Macron Backed by Valls, Leaving French Socialists in Crisis

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  • Valls will vote Macron, seriously splitting Socialist Party
  • Penelope Fillon charged in no-show jobs investigation

Ian Bremmer Says Le Pen Can Really Win and Cause Crisis

Emmanuel Macron solidified his position as the front-runner in the French presidential election, picking up a key endorsement as rival Francois Fillon’s legal woes continued.

Former Prime Minister Manuel Valls said he will vote for Macron in the first round of the presidential race April 23 instead of Socialist Benoit Hamon, setting off a crisis within France’s oldest party. Valls said the 39-year-old independent is best-placed to stop the National Front’s Marine Le Pen and her bid to take France out of the euro.

With just over three weeks before the first round of voting, polls show Macron and Le Pen are most likely to qualify for the May 7 runoff while voters look set to eliminate both the main parties’ candidates for the first time since France began directly electing its presidents 50 years ago.

“One must not take any risks with the Republic,” Valls said in an interview with RMC radio. “Therefore I’ll vote for Emmanuel Macron. The interests of France are above that of the rules of any party or primary.” He said he fears Le Pen’s support is under-reported by polls.

Read More: A QuickTake on Polling for France’s Election

Hamon shot back angrily at Valls, calling his behavior “dishonorable.”

Macron who served as economy minister under Valls before quitting to run on his own, was speaking on another radio station when his former boss gave his endorsement. Macron thanked Valls for his support but said he remained politically independent and committed to renewing the personalities and practices of French politics. Valls also said he didn’t plan to work with Macron.

Hamon called on leftists from “social-democrats” to communists to back his “transformative and credible project,” including those who now support rival leftist candidate Jean-Luc Melenchon, who is running slightly ahead of Hamon. Last Sunday, Hamon said on France 2 television that he’s been “stabbed in the back” by Socialists who have endorsed Macron.

Melenchon rejected Hamon’s call. “I am not going to give up on this journey to get involved in some sort of who-knows-what arrangement,” Melenchon told 5,000 supporters at a rally late Wednesday in the Channel port of Le Havre. He said he’d never submit to the Socialist Party because it’s “renounced the fight against trans-national finance.”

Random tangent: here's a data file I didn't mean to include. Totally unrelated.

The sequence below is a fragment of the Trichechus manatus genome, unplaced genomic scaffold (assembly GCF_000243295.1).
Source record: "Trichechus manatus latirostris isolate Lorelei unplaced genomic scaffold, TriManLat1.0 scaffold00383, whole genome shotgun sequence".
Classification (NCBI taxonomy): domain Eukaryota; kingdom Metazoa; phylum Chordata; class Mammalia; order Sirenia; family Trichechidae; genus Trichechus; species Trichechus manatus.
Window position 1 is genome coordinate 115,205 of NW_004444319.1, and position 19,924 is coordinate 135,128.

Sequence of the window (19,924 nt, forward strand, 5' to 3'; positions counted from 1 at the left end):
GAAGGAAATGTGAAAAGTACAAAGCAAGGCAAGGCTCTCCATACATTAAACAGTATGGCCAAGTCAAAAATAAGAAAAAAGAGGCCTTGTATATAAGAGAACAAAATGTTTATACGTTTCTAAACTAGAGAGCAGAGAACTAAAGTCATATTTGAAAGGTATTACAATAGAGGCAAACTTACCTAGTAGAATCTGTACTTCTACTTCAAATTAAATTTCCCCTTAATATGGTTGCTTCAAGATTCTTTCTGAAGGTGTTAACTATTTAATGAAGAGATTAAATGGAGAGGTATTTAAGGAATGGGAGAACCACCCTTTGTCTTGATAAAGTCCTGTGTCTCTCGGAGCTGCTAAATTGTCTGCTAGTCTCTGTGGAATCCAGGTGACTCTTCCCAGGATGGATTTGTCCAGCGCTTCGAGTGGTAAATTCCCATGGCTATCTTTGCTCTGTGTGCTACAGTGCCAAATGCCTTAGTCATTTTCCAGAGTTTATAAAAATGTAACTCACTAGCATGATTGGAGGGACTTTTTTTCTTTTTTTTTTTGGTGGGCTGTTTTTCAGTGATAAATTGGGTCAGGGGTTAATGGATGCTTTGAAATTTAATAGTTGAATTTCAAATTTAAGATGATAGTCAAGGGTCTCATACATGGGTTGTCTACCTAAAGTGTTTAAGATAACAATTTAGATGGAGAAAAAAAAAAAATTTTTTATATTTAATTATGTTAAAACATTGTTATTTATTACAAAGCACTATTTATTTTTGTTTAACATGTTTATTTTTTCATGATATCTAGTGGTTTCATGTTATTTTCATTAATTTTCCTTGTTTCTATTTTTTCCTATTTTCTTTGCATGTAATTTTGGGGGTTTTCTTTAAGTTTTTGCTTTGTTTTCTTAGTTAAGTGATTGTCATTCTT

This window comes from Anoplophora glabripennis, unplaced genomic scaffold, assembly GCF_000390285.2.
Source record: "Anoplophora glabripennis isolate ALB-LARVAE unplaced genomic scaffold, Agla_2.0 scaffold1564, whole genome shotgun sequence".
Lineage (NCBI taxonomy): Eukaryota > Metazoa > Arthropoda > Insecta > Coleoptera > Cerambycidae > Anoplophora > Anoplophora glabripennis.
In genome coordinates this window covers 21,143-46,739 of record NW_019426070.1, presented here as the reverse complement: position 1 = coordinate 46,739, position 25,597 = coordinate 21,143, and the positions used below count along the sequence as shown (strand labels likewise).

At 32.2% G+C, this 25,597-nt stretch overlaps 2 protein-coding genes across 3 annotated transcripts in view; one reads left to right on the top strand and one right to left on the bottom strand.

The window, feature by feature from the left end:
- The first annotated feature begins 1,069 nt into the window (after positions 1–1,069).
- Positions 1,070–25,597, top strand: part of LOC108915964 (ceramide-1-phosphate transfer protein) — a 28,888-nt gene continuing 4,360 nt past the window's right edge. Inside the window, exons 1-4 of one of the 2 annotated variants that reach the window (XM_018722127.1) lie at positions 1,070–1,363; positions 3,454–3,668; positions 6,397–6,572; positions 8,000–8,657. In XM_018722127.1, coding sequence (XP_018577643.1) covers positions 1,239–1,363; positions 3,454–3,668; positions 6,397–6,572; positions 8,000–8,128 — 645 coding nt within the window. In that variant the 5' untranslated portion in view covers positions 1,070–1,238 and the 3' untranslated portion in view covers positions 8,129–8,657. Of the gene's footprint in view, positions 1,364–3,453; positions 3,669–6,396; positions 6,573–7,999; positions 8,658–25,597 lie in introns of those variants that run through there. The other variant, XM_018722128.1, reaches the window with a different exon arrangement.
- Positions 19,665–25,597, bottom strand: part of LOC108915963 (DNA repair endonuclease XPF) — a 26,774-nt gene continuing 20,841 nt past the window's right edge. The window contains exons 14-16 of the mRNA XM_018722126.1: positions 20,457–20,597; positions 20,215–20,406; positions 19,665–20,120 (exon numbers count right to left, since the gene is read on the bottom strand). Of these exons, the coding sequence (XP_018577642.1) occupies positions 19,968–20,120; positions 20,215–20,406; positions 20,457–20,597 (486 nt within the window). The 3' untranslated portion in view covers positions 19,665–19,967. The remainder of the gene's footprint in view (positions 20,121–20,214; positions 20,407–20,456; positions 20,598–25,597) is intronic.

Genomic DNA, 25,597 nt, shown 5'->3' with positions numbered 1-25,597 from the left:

Socialist President Francois Hollande decided not to run for re-election because of his record-low popularity, but the party primary exposed a deep divide between a leftist wing represented by Hamon and a rival faction, headed by Valls, that is more concerned about business and public order.

According to Bloomberg’s composite of opinion polls, Macron would win 25 percent of the vote and Le Pen 26 percent on April 23. Fillon lags at 19 percent, Melenchon at 14 percent and Hamon at 10 percent. Another six candidates share the remaining votes. Every poll has shown Macron easily winning the May 7 run-off over Le Pen.

With Hamon struggling and Le Pen cozying up to Russia’s Vladimir Putin as she threatens to upend the European Union, other Socialist heavyweights such as former Paris mayor Bertrand Delanoe and Defense Minister Jean-Yves Le Drian have supported Macron.

Hamon supporters accused Valls of reneging on a promise to support whoever won the primary, with Arnaud Montebourg, a former industry minister, saying Valls “has no honor.”

Valls said Hamon and Montebourg can’t give lessons in loyalty because they both quit his government in 2014 and belonged to a group of Socialist lawmakers who proudly called themselves “les frondeurs,” or rebels, and opposed many government laws.

Socialist Party head Jean-Christophe Cambadelis said on BFMTV that he was “saddened” by Valls decision and called on party members to “keep calm.”

Fillon supporters jumped on Valls’ endorsement to drive home their view that Macron would be a continuation of Hollande’s unpopular term. Luc Chatel, a former education minister and Fillon spokesman, said on LCP television that Macron was a “trainee intern” for the outgoing government.

Macron has also received support from centrist former presidential candidate Francois Bayrou, as well as Renaud Dutreil and Dominique Perben, former ministers under conservative President Jacques Chirac. Dominique de Villepin, who was prime minister under Chirac, said March 9 that he won’t be voting for Fillon while praising Macron’s audacity and democratic principles.

The Republican Fillon had been the establishment favorite to beat Le Pen before newspaper reports in late January led to criminal charges over his wife’s employment as a parliamentary aide. Penelope Fillon was on the public payroll for more than a decade even though other aides couldn’t recall ever seeing her at work. She was also charged late Tuesday.

While that development doesn’t change Fillon’s legal status, it does increase the pressure he would face in the unlikely event of him winning the election. While Fillon himself would enjoy immunity from prosecution for the duration of his presidency, the prosecution of his wife, and the public scrutiny of his affairs, could continue. Fillon has denied the charges against him and says the case is politically motivated.